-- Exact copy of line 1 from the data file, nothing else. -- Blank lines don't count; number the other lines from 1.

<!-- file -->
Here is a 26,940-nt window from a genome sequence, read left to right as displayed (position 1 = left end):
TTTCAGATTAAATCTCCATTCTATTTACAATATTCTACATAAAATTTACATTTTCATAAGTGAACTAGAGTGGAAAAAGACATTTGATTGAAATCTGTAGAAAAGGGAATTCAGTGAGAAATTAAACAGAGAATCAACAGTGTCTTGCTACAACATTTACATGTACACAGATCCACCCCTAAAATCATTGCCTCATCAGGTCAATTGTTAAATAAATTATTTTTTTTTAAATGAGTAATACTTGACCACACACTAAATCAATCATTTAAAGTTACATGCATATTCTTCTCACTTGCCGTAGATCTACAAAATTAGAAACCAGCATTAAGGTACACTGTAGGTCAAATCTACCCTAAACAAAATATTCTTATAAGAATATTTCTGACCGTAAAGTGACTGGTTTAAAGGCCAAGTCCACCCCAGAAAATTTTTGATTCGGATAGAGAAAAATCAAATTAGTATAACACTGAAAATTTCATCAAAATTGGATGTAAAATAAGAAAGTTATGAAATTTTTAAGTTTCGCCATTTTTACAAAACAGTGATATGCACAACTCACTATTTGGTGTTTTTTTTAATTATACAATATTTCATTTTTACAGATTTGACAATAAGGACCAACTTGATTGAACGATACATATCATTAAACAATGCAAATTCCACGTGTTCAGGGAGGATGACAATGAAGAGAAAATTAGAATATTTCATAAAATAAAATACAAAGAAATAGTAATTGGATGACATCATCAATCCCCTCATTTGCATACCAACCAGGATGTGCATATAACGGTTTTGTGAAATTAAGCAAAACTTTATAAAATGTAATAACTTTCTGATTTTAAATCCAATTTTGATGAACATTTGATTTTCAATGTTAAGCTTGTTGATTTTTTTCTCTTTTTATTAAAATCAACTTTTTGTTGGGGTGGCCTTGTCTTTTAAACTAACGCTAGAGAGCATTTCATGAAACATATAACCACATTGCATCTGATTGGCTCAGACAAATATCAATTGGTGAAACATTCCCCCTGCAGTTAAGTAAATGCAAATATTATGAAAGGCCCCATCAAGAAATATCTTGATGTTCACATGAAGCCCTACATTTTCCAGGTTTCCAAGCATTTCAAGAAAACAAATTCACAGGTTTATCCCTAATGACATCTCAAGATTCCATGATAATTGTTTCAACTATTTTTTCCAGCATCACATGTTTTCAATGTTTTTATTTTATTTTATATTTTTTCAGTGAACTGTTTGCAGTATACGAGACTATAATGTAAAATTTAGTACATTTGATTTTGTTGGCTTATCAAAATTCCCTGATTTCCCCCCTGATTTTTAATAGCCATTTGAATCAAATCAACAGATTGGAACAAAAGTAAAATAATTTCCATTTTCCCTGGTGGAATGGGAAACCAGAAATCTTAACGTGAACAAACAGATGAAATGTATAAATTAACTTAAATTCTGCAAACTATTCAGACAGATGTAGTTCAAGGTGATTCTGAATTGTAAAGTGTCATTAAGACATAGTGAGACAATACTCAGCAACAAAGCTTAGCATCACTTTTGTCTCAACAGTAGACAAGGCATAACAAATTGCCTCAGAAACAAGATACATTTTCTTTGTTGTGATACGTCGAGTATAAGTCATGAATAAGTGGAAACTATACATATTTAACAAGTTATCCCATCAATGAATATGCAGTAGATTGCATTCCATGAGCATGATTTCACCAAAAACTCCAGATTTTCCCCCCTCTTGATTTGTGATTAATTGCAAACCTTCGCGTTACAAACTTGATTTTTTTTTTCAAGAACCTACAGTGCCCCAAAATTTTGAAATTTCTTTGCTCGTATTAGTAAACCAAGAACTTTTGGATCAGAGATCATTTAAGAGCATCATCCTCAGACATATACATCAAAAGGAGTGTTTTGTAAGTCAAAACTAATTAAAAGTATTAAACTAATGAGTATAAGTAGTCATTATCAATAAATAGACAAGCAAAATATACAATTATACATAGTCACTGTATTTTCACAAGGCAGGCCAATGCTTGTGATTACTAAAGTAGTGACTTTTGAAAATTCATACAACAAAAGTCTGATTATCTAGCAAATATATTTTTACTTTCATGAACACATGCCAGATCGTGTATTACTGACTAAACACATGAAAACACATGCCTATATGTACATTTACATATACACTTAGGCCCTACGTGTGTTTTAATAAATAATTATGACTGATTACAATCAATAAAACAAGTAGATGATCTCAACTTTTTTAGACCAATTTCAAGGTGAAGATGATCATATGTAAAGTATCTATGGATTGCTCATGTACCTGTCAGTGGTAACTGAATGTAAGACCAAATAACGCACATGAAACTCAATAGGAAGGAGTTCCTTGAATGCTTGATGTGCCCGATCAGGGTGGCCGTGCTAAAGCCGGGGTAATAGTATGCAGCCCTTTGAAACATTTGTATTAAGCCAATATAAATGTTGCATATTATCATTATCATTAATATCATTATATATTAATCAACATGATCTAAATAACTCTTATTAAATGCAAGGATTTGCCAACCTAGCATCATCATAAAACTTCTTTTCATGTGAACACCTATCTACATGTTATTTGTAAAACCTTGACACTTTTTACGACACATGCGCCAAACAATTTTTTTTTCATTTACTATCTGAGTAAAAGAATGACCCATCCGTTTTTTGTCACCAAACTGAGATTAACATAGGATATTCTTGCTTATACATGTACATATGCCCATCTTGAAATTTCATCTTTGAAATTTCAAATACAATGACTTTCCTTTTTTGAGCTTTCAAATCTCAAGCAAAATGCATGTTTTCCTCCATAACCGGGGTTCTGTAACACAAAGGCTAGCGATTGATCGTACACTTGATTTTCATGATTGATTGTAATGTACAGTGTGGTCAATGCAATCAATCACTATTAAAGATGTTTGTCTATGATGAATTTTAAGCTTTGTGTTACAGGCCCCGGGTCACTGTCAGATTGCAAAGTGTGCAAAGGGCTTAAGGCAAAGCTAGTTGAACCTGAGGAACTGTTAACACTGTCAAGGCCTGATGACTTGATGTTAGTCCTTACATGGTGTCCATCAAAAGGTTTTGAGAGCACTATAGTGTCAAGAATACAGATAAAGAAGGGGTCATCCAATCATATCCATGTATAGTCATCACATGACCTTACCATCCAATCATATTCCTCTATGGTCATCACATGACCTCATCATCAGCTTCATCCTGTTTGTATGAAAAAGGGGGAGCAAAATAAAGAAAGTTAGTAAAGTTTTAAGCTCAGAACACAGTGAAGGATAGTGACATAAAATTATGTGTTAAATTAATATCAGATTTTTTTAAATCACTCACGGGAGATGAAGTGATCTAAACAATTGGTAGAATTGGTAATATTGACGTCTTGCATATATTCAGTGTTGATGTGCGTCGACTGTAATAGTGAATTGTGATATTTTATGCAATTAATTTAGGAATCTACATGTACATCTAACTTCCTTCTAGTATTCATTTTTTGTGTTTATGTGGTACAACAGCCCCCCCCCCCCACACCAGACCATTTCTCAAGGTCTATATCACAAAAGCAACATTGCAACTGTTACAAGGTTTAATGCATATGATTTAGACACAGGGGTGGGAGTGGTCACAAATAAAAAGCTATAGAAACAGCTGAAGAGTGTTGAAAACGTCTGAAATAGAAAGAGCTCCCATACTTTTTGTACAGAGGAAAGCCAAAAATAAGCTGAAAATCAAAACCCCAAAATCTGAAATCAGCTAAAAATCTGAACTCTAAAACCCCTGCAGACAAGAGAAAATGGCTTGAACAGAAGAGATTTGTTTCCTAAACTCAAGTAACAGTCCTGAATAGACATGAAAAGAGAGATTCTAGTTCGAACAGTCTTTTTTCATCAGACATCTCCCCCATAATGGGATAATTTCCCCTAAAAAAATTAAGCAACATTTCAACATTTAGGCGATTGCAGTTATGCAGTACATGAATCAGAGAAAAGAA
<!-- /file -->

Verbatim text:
Here is a 26,940-nt window from a genome sequence, read left to right as displayed (position 1 = left end):